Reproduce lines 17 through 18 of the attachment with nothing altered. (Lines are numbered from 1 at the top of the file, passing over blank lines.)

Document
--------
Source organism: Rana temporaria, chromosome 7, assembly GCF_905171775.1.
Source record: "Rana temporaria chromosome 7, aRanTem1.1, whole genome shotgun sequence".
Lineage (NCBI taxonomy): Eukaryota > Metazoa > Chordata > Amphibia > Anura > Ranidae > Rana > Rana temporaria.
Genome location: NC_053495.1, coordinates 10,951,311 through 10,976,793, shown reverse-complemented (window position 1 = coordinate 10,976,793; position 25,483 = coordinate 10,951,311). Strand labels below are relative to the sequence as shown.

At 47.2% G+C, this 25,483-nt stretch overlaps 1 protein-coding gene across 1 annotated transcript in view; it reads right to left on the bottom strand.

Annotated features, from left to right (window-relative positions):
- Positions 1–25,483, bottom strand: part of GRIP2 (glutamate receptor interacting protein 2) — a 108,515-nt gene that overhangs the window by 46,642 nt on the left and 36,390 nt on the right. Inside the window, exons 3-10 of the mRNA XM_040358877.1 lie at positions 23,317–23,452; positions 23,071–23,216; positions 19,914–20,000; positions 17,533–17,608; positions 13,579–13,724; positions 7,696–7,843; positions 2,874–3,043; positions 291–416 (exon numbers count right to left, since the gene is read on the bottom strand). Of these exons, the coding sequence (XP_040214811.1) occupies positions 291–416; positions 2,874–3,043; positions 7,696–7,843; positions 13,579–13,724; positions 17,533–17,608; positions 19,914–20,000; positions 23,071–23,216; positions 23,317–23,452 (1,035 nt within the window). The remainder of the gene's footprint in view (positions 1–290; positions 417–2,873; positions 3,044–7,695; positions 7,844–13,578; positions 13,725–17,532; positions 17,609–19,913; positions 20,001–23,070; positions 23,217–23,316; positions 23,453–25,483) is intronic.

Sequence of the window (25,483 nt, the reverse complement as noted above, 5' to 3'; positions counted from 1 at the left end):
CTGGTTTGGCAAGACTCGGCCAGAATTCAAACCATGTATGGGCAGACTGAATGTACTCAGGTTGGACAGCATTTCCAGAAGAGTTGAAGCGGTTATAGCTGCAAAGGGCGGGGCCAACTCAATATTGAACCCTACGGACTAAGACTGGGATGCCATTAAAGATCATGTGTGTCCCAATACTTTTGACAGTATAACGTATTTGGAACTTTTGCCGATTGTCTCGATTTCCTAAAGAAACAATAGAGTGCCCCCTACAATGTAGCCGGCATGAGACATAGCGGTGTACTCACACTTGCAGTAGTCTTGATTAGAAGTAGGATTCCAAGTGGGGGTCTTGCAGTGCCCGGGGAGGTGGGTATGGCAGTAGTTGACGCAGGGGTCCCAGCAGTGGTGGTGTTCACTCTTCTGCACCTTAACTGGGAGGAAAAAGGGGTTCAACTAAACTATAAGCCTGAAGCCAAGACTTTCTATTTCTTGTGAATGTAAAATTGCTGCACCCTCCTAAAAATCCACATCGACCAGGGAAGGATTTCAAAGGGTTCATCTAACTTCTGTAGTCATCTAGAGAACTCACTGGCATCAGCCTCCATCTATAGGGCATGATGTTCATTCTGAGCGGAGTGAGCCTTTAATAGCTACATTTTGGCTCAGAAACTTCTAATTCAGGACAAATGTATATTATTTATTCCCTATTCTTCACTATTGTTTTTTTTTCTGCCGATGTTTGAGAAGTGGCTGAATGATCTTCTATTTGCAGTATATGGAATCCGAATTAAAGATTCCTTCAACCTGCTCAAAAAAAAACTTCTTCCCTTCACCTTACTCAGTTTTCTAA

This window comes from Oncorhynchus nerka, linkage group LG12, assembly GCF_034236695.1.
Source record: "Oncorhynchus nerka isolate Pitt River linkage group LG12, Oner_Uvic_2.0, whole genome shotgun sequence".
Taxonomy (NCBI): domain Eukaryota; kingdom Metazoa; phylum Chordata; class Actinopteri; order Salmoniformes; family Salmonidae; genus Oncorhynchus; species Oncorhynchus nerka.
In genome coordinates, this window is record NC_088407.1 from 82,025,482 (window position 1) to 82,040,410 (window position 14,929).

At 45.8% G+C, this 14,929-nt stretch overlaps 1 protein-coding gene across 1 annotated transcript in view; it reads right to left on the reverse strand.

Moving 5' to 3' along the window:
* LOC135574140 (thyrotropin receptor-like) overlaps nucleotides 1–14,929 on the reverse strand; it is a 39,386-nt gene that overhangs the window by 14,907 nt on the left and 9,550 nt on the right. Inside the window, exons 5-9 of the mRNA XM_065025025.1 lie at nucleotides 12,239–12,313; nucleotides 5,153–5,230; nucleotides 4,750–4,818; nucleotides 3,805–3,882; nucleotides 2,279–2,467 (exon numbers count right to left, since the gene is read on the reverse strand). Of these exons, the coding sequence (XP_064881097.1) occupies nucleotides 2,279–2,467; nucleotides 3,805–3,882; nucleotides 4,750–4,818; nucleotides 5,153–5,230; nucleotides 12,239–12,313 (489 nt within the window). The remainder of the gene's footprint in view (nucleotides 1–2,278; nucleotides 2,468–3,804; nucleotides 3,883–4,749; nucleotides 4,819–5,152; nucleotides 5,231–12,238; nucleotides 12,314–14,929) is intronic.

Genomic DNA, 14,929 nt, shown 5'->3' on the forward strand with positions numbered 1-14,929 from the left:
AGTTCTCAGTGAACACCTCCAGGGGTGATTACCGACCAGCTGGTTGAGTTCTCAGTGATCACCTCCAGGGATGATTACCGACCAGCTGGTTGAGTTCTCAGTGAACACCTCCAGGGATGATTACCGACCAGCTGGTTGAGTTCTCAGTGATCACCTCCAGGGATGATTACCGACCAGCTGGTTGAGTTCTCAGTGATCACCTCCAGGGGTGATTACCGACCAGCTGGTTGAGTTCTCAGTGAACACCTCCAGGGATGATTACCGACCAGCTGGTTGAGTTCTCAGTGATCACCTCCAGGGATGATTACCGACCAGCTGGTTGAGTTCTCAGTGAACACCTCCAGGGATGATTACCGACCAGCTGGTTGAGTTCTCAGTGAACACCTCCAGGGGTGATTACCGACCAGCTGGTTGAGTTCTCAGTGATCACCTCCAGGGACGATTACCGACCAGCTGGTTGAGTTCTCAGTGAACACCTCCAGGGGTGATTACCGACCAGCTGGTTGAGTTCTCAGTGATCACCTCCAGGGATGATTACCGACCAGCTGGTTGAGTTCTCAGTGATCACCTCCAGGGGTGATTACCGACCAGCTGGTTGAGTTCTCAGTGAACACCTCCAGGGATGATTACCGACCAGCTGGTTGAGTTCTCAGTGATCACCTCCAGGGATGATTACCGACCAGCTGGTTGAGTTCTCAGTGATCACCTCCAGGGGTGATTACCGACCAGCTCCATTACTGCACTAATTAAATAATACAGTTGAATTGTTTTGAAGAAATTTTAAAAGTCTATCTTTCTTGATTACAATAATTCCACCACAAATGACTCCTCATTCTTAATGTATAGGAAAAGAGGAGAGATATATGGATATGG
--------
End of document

Genomic DNA, 14,929 nt, shown 5'->3' on the forward strand with positions numbered 1-14,929 from the left:
AGTTCTCAGTGAACACCTCCAGGGGTGATTACCGACCAGCTGGTTGAGTTCTCAGTGATCACCTCCAGGGATGATTACCGACCAGCTGGTTGAGTTCTCAGTGAACACCTCCAGGGATGATTACCGACCAGCTGGTTGAGTTCTCAGTGATCACCTCCAGGGATGATTACCGACCAGCTGGTTGAGTTCTCAGTGATCACCTCCAGGGGTGATTACCGACCAGCTGGTTGAGTTCTCAGTGAACACCTCCAGGGATGATTACCGACCAGCTGGTTGAGTTCTCAGTGATCACCTCCAGGGATGATTACCGACCAGCTGGTTGAGTTCTCAGTGAACACCTCCAGGGATGATTACCGACCAGCTGGTTGAGTTCTCAGTGAACACCTCCAGGGGTGATTACCGACCAGCTGGTTGAGTTCTCAGTGATCACCTCCAGGGACGATTACCGACCAGCTGGTTGAGTTCTCAGTGAACACCTCCAGGGGTGATTACCGACCAGCTGGTTGAGTTCTCAGTGATCACCTCCAGGGATGATTACCGACCAGCTGGTTGAGTTCTCAGTGATCACCTCCAGGGGTGATTACCGACCAGCTGGTTGAGTTCTCAGTGAACACCTCCAGGGATGATTACCGACCAGCTGGTTGAGTTCTCAGTGATCACCTCCAGGGATGATTACCGACCAGCTGGTTGAGTTCTCAGTGATCACCTCCAGGGGTGATTACCGACCAGCTCCATTACTGCACTAATTAAATAATACAGTTGAATTGTTTTGAAGAAATTTTAAAAGTCTATCTTTCTTGATTACAATAATTCCACCACAAATGACTCCTCATTCTTAATGTATAGGAAAAGAGGAGAGATATATGGATATGG